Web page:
EATON — The Cost of Poverty Experience (COPE) was held for the first time in Preble County on Friday, Oct. 26 and had 60 volunteers and participants experience a taste of what it is like to live in poverty.
Preble County Job & Family Services, Preble County United Way, and the Preble County Mental Health & Recovery Board joined together to bring the simulation to the area, so residents and local leaders could learn more about poverty in the area.
Their hope is that, from this experience, the community will be able to more effectively work with low-income families as they understand the complexities of poverty, paving the way to address the issues more comprehensively.
According to Omnicom Solutions Group, COPE is a training that offers participants a glimpse into the lives of low-income individuals and families living in our communities. It is a look into the obstacles that are faced, the decisions that are made, and the consequences that impact these families every day.
The CareSource Foundation partnered with Think Tank to develop COPE, which was co-designed with low-income individuals who have shared their story so that the participants could gain greater understanding.
Every participant was handed a booklet that listed their role and story-line. Participants were put into different families unit – starting with one member families and going up to five or six. There were mothers, father’s, grandparents, and children alike. They all had to live through a month in poverty.
The simulation was broken down into four 15-minute weeks. In those 15 minutes, a family had to pay their bills, buy groceries, go to school, go to work, and do any other tasks that were required in their storyline. Some families had to go to court, or to the doctor to get medication.
COPE takes into consideration the different obstacles families have to face.
Different decisions had time penalties, all while each family is trying accomplish all their tasks before the week runs out.
If a family did not have a car and did not want to spend money on a bus pass, they could walk for free, but they lost three minutes out of their week. There was also a police officer penalizing families for acts like speeding or child neglect of the doll they called their baby.
“I’m really excited that we were able to bring this to Preble County. I just want you to know that we are not here today to convince you to think differently of people living in poverty. We are here to give you a little bit of an experience of what it is like for those living in poverty in our county,” Director of Job and Family Services Becky Sorrell said.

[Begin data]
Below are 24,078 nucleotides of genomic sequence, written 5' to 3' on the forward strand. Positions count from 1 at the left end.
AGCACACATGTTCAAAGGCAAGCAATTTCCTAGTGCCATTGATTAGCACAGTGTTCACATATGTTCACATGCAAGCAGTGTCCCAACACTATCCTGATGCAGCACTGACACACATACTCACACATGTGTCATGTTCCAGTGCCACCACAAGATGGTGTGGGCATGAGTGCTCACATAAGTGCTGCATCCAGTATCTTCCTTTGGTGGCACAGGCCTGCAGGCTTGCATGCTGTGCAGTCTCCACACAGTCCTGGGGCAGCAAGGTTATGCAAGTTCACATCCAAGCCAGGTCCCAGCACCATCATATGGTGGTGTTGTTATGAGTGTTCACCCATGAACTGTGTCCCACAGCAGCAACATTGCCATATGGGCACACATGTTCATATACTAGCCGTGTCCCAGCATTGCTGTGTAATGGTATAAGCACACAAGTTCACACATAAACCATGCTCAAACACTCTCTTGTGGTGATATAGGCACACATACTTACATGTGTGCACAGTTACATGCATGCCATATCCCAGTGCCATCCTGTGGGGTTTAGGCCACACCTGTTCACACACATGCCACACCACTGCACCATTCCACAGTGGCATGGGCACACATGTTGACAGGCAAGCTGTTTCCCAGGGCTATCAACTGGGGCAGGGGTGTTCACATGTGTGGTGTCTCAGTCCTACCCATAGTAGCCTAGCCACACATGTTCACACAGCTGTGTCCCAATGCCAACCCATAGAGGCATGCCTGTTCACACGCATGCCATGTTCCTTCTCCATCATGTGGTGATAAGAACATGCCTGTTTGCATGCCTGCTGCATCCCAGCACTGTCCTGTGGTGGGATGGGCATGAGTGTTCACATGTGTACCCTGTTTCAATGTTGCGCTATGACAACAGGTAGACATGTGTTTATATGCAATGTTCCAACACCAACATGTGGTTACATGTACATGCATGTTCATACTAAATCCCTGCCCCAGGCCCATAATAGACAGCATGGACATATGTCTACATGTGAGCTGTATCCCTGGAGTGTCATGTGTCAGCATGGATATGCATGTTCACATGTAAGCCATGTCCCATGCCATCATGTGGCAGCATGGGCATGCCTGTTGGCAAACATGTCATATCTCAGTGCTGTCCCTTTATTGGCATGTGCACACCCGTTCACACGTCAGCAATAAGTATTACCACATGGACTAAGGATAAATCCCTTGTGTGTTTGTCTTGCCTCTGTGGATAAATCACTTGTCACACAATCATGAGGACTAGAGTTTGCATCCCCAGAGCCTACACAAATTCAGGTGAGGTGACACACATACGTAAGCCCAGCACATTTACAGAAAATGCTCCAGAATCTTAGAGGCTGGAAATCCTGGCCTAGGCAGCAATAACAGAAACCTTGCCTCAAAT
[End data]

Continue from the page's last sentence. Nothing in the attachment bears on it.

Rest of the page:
“I have worked at Job and Family Services for almost 30 years and I am familiar with people living in poverty, that is who I work with. I did this program myself, I was a participant a couple year ago. At the end of the program, my family ended up in the homeless shelter and I had to pawn my grandmother’s wheelchair to get out of jail. That is the kind of experience this is.”
“There are 41 million Americans living in poverty — I thought you might be interested to know what those statistics are for us,” Sorrell noted. “In Ohio, there are 1.7 million people living in poverty and in Preble County we have 5,000 people living in poverty. Those are the statistics as of June of 2018.
“When we talk about living in poverty, a lot of us know what it is like to live paycheck to paycheck and maybe pack our lunch for a week, because we odn’t have the extra cash to eat out. A lot of us knows what it is like to have our adult children ask us to help pay their rent or buy some diapers, but living in poverty means you don’t have that kind of resource. You don’t have a parent that can help you out, so you are looking for an organization or a church that can help.”
Following the simulation, there was a debriefing period held where participants had an opportunity to talk about what they learned or experienced.
For Preble County Commissioners Chris Day and Rodney Creech, it was an eye-opening experience.
“We were a family with several challenges. We started out okay, but somebody stole a lot of our stuff, which put us behind the first week,” Day said. “It was difficult just to get all of our bills paid and know the right place to go. The challenge was getting to the right entity at the right time and only having 15 minutes to get it done.”
“What I noticed through this was the road blocks and hoops that have to be jumped through. It it not simply going someplace and getting what they need, it is waiting in line or they were turned away. What I picked up from it, we want people who are down and out to get a job and support their families, but maybe they don’t have time because the hoops they have to jump through,” Creech said. “The big thing I realized from this simulation was the lack of resources they face. They don’t have that family network in a lot of cases, so if they need financial support or someone to watch the kids. They have the stress of trying to raise their family and provide for them.”
“The one difference for our county, if somebody has someone in their office and they know their needs, they can make a phone call and try to help them like that. I don’t think the challenges are as enormous as some of the stuff we ran into today, but I think our county does a very good job of talking to each other and meeting needs,” Day said.
At the end of the experience, every participant had the opportunity to donate $10 using the United Way’s “dip jar.”
Reach Kelsey Kimbler at 937-683-4061 or on Twitter @KKimbler_RH